MLI provisions will be applicable to a bilateral tax treaty only if both parties to such treaty notify it as a Covered Tax Agreement. The deposition of ratified instrument with the OECD triggers the concept of "entry into force". As per the MLI provision, the MLI enters into force from the first day of the month following the expiry of three calendar months from the date on which the jurisdiction deposits its ratified copy of MLI. Applying this, from India perspective, as the instrument is ratified on 25 June 2019, the MLI provision will enter into force on 1 October 2019.

Entry into effect is the date from which the tax treaties of each of the covered tax agreement needs to be read along with the MLI provision. For applicable date of entry into effect, India has opted for taxable year instead of calendar year. As per the MLI, the timeline for MLI to come into effect is based on the type of taxation.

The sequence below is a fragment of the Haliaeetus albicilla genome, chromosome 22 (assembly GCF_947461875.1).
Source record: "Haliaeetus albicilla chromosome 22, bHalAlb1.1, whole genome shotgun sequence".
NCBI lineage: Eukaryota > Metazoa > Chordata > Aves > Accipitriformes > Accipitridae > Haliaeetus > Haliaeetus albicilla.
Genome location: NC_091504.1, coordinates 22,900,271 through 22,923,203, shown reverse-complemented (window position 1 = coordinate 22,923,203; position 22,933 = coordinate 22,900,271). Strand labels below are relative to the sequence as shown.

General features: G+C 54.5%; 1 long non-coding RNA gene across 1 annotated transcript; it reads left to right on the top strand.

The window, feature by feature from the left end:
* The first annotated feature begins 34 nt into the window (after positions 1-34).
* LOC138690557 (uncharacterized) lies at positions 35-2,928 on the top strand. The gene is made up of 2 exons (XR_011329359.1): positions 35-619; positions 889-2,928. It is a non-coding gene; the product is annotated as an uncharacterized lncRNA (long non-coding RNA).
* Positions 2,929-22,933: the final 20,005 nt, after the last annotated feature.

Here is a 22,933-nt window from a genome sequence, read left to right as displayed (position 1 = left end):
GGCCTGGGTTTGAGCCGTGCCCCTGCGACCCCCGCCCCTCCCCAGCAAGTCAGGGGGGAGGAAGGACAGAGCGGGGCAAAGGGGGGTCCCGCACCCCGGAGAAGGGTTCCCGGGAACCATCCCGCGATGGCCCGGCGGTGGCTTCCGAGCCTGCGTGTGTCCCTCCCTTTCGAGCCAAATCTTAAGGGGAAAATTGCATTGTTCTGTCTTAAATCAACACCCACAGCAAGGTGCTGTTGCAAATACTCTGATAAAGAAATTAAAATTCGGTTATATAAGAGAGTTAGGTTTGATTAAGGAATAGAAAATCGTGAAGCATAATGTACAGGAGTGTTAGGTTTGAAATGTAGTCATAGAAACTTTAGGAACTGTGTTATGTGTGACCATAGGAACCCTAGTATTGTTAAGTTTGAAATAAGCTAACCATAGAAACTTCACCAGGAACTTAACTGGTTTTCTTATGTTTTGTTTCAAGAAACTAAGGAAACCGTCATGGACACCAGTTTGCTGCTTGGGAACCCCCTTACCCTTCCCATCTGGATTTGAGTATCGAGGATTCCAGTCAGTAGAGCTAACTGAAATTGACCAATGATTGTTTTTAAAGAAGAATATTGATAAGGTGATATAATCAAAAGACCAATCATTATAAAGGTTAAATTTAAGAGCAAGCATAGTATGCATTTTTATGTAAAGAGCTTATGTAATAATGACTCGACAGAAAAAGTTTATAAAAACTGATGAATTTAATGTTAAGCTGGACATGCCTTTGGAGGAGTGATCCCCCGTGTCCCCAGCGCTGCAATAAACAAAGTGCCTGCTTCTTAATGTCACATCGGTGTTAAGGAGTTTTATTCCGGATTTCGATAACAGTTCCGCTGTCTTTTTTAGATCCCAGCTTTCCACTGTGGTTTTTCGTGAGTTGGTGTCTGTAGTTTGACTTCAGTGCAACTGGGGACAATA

As on date, Belgium, France, Israel, Japan, Lithuania, New Zealand, Slovak Republic and Slovenia have adopted Article 12 in their ratified MLI instrument and India and these countries have notified each other as Covered Tax Agreement in their ratified MLI. Accordingly, MLI with these countries will enter into effect in India from 1 April 2020. Thus, amendments relating broader agency PE and modified independent agent rule will supplement with the existing India tax treaties with these countries i.e. over and above existing treaties of these countries, additional MLI provisions related to Article 12 of the MLI will be effective. The entry into effect of MLI for these countries will depend on taxable year followed by these countries and option exercised by them.